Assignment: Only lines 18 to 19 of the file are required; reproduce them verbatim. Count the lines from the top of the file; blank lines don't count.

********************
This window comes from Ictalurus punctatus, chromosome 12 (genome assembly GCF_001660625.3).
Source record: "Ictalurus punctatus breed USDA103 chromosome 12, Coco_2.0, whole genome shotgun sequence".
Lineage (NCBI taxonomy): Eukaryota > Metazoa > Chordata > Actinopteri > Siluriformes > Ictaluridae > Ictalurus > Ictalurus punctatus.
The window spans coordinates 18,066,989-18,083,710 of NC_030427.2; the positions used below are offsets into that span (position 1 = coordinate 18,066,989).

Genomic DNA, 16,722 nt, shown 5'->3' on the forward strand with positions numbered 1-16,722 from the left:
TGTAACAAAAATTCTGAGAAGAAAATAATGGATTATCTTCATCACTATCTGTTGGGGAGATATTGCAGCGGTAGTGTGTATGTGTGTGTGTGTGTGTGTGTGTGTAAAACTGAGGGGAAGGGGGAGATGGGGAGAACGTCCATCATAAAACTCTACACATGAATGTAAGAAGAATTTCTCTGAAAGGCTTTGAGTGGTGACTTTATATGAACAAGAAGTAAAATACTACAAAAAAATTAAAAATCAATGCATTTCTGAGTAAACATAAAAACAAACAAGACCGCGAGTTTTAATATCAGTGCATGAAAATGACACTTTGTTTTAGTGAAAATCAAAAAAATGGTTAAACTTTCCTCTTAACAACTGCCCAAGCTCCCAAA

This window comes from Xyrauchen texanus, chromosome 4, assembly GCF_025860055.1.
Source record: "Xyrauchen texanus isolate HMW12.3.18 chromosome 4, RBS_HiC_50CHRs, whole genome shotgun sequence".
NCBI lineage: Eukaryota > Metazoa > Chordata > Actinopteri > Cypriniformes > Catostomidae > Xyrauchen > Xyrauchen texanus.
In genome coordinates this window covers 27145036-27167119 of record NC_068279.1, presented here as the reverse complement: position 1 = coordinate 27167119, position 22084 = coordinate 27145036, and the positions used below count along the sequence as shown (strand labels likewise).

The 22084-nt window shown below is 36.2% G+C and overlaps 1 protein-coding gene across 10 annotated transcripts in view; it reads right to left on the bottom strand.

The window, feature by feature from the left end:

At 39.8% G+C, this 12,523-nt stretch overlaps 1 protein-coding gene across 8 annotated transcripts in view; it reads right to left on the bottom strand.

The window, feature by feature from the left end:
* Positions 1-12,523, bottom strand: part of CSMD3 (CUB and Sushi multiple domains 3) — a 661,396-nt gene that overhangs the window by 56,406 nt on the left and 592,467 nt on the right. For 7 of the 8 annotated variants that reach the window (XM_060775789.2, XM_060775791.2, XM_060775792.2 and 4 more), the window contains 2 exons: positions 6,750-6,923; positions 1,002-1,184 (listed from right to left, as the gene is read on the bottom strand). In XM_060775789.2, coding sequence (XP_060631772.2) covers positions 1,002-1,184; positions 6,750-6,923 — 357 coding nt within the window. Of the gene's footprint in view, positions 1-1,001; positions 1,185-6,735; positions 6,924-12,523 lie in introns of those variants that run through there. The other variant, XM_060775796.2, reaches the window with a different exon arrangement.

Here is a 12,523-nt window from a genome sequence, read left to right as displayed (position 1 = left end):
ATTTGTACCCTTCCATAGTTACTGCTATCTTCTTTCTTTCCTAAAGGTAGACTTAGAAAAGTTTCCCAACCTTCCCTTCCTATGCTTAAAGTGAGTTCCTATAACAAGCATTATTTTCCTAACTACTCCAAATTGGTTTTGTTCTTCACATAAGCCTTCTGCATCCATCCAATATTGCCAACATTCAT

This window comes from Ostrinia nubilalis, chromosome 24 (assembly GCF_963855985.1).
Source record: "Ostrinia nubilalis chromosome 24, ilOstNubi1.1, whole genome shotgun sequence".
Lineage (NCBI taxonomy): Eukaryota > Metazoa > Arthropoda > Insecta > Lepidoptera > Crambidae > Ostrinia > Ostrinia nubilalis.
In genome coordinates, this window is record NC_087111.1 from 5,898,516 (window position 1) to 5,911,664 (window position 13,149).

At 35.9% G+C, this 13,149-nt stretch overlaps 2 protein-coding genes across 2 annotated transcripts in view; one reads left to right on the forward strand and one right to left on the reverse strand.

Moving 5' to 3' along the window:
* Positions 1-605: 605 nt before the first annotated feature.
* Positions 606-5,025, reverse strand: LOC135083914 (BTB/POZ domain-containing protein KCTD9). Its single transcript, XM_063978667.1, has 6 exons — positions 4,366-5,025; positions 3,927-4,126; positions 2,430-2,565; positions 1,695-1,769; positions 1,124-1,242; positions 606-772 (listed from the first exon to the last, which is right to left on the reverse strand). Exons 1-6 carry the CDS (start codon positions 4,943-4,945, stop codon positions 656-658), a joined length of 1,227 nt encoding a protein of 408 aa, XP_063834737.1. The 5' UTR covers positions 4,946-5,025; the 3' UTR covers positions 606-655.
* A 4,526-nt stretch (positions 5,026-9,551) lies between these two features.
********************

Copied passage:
This window comes from Ostrinia nubilalis, chromosome 24 (assembly GCF_963855985.1).
Source record: "Ostrinia nubilalis chromosome 24, ilOstNubi1.1, whole genome shotgun sequence".